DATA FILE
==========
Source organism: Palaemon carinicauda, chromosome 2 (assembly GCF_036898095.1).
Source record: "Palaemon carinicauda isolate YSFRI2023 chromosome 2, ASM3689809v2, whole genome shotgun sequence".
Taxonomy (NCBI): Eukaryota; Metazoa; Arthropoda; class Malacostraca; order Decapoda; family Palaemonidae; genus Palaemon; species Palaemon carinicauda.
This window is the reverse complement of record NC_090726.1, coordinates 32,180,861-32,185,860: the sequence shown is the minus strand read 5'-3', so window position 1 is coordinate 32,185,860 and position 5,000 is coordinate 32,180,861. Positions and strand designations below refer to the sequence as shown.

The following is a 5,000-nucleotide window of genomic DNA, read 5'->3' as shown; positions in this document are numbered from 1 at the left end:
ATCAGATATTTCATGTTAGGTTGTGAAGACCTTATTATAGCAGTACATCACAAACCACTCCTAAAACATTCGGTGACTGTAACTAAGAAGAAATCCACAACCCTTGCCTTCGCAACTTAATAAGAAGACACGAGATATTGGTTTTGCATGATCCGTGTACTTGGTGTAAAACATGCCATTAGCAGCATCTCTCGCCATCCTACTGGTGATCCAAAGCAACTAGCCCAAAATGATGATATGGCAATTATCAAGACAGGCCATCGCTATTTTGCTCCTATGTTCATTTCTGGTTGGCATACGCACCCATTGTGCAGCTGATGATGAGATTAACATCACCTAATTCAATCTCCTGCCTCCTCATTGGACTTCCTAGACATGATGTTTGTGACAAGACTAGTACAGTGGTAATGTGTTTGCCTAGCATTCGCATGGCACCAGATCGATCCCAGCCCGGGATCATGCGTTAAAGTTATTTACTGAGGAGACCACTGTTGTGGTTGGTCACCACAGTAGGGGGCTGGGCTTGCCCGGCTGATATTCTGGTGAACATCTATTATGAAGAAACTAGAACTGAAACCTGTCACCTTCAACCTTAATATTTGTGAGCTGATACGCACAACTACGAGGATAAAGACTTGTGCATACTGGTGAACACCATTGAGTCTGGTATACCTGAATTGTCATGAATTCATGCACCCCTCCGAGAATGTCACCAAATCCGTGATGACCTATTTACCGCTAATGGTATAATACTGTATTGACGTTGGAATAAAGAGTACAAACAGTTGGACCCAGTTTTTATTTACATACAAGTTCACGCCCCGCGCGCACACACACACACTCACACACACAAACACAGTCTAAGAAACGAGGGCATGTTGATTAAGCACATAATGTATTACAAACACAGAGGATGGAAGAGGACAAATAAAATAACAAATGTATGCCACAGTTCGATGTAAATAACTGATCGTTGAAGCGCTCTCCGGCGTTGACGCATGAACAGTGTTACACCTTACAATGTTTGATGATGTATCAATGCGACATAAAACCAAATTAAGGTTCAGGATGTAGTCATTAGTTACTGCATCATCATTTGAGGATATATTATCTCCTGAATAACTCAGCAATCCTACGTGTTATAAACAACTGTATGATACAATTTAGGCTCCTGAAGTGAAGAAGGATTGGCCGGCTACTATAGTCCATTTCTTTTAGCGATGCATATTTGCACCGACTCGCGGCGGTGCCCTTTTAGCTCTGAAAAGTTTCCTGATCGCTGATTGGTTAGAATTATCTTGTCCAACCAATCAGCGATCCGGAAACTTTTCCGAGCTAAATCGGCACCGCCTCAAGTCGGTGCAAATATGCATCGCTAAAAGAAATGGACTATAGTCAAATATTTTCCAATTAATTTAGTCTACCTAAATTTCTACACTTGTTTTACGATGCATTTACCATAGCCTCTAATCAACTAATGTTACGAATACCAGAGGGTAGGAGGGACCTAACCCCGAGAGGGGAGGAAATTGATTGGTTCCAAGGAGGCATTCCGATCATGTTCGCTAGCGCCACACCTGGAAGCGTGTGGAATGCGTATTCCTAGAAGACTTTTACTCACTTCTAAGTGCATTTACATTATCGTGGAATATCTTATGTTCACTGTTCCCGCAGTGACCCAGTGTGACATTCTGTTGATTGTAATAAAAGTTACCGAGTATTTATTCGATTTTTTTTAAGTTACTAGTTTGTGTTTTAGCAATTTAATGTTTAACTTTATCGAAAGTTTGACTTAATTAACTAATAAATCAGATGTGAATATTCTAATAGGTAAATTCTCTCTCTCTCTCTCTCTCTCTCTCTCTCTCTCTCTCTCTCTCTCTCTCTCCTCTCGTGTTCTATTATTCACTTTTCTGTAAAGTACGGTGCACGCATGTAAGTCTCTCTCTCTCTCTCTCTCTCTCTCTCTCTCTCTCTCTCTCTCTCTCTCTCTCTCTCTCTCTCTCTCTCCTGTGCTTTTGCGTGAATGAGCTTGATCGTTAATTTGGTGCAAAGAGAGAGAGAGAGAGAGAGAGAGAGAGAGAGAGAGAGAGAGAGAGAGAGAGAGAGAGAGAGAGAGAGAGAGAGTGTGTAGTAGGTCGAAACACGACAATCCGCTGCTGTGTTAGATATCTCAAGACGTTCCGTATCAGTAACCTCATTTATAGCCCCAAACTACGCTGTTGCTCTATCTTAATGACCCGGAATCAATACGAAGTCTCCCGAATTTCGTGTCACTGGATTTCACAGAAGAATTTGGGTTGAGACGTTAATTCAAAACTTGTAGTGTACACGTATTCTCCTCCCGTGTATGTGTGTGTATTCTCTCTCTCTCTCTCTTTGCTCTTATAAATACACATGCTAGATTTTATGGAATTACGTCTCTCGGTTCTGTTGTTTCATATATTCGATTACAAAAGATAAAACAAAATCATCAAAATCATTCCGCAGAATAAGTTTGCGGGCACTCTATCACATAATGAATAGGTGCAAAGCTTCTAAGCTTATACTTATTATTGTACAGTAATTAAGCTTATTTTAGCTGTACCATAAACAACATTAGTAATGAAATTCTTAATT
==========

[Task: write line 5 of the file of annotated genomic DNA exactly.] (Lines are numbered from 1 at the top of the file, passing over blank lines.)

The following is a 5,000-nucleotide window of genomic DNA, read 5'->3' as shown; positions in this document are numbered from 1 at the left end: